Recently, I was walking through one of New York City’s terrific neighborhood street fairs teeming with colorful booths. Banners promised “Millions of Socks!” and vendors proudly displayed tie-dyed scarves and chocolate-covered marshmallows on skewers. The crowd had a Sunday pace and I happily relaxed into the mix of sun-soakers and serious shoppers. As I wandered, some who watch a bit of television offered their kind hellos as they passed by. A friendly guy selling piano lessons wanted to chat. He asked one of the two questions I most often hear.
One is, “Where are you from?”
He asked the other: “How did you get to where you are today?”
It’s always that second question that makes me want to pull out a vinyl pocket photo file. It would flip-flop-flip all the way down to the ground, filled with pictures of the extraordinary people who guided
me, who took a chance on me, who supported me. They are the answer. They are how I got to where I am today.
Think of all the people who’d fill your pocket photo file. Or even the pages of your book. I never really considered writing a book, and wondered—when someone suggested the idea—whether I could. I can’t remember a damn thing! Big problem. A good friend of mine, aware of my recall issues, mailed me a package of dried blueberries when she heard about my book project. The enclosed card (I’m told) read, “Good for your memory. Start eating these by the bushel!” Well, the package never arrived. Classic. The berries got lost, just like my memories.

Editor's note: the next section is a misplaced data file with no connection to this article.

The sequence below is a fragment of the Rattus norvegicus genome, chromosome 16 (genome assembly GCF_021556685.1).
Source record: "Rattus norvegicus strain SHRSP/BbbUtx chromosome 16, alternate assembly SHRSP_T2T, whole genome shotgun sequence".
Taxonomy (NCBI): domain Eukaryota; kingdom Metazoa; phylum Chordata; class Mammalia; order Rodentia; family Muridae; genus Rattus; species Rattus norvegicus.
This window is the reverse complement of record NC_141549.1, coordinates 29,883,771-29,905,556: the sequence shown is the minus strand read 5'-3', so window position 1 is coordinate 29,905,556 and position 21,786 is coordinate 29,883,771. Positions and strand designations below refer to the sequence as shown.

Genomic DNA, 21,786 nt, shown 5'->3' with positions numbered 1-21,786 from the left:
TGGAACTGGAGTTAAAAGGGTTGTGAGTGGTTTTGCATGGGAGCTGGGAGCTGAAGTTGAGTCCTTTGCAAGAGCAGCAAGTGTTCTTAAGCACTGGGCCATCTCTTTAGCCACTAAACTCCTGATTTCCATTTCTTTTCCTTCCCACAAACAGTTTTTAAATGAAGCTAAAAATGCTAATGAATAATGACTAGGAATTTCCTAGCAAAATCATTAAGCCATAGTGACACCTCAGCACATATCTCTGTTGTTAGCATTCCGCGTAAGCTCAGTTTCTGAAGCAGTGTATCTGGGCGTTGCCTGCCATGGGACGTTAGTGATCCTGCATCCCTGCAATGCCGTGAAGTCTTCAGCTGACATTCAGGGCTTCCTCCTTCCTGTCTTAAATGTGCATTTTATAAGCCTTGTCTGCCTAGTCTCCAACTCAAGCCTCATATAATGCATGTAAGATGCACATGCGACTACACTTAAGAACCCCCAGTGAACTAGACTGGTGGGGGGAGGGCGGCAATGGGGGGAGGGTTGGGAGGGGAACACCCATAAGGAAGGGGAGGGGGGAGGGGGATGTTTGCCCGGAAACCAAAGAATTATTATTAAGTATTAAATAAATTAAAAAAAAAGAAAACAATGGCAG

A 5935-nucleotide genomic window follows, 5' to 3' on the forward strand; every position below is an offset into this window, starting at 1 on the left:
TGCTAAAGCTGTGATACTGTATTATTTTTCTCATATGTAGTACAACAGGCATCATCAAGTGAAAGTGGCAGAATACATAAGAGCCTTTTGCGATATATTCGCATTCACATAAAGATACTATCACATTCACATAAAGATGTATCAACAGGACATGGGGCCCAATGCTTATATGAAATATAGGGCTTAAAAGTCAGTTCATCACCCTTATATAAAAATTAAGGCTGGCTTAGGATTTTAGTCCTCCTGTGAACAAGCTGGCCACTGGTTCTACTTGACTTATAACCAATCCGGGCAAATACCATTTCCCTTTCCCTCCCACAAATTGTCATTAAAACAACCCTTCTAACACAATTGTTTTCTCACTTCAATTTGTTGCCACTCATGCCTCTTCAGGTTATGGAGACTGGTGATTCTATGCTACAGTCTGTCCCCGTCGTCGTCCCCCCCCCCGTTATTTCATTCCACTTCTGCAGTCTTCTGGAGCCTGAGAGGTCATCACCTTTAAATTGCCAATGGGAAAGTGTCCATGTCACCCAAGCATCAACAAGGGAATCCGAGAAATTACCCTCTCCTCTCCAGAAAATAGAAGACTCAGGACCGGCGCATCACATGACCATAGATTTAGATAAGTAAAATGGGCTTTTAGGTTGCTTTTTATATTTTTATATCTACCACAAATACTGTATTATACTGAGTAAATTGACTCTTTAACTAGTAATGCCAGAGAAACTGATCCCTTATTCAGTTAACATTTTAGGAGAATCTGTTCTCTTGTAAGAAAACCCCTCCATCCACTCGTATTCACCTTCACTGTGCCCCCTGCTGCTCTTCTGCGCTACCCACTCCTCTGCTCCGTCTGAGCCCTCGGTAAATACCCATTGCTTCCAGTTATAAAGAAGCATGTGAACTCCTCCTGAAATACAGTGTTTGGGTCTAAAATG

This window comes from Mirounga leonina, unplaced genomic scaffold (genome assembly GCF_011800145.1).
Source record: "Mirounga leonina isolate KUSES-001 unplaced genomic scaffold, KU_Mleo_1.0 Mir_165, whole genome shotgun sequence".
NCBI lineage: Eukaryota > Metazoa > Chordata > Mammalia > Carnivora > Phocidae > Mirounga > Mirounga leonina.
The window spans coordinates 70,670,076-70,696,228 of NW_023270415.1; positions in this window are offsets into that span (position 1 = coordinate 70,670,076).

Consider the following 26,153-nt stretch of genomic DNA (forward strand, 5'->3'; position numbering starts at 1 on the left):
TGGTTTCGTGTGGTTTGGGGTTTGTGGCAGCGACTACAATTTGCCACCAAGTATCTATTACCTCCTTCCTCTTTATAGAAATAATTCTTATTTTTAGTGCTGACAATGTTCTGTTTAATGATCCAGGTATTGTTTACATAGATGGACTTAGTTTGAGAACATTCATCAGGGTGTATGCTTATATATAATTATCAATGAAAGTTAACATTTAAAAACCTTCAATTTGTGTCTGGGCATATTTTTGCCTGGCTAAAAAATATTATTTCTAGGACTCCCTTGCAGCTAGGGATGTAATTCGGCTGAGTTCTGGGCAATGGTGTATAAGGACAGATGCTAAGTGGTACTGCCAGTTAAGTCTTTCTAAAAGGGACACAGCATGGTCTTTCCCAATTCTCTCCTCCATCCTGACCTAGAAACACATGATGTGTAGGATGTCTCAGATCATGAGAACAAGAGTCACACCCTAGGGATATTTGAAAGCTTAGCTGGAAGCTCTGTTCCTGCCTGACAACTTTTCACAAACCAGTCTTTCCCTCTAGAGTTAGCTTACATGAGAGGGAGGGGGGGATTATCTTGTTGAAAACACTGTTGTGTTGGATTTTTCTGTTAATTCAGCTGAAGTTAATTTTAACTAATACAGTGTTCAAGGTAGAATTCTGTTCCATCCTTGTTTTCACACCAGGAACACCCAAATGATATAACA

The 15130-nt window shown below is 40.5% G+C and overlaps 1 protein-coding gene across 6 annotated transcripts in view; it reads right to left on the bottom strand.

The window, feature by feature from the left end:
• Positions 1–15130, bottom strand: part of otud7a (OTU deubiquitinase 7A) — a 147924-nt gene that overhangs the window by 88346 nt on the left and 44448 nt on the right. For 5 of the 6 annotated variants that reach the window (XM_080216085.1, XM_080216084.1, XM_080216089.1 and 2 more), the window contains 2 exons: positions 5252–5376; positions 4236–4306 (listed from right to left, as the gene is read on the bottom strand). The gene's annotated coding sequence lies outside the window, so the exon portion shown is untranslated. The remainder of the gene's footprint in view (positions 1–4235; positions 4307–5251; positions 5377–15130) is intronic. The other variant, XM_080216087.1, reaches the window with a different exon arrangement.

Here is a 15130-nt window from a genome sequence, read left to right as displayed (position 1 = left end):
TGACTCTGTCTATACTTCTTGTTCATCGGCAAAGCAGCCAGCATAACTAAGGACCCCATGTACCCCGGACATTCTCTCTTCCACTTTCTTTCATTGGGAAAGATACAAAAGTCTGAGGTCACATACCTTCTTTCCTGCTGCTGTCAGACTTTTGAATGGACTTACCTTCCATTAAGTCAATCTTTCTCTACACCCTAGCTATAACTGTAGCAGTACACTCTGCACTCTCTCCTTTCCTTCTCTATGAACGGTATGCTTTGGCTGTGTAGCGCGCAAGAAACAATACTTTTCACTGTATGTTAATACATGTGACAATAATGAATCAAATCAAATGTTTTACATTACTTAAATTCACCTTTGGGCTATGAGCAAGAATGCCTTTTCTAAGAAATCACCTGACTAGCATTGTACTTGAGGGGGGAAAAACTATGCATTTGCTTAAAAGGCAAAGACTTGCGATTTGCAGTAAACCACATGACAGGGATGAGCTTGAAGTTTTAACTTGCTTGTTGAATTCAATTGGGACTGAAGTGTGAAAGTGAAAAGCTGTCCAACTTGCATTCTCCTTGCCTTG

Turns out, though, several hundred pages later, I did have a book in me. I do remember things once I dig around in the fuzzy matter a bit. (I wisely issued shovels to my siblings, too.) So, what’s my book about? It’s about where I’m from. My family. The hunt for my first television job. And the double whammy that took my breast and broke my heart at the same time. It’s about stories I’ve covered around the globe. Hurricanes Katrina and Kathie Lee. What I’ve learned so far in my life. It’s about how the dirt that gets kicked in our faces sometimes transforms into magic dust. Most important, though, these pages are a way to give credit and thanks to the people who boldly stepped up when no one else would, and who quietly sat down next to me without being asked. My book is about all that and a random guy on a plane who told me, “Don’t hog your journey.”
Okay, I won’t. Here’s my journey. I’m so glad you’re here. Pass the blueberries.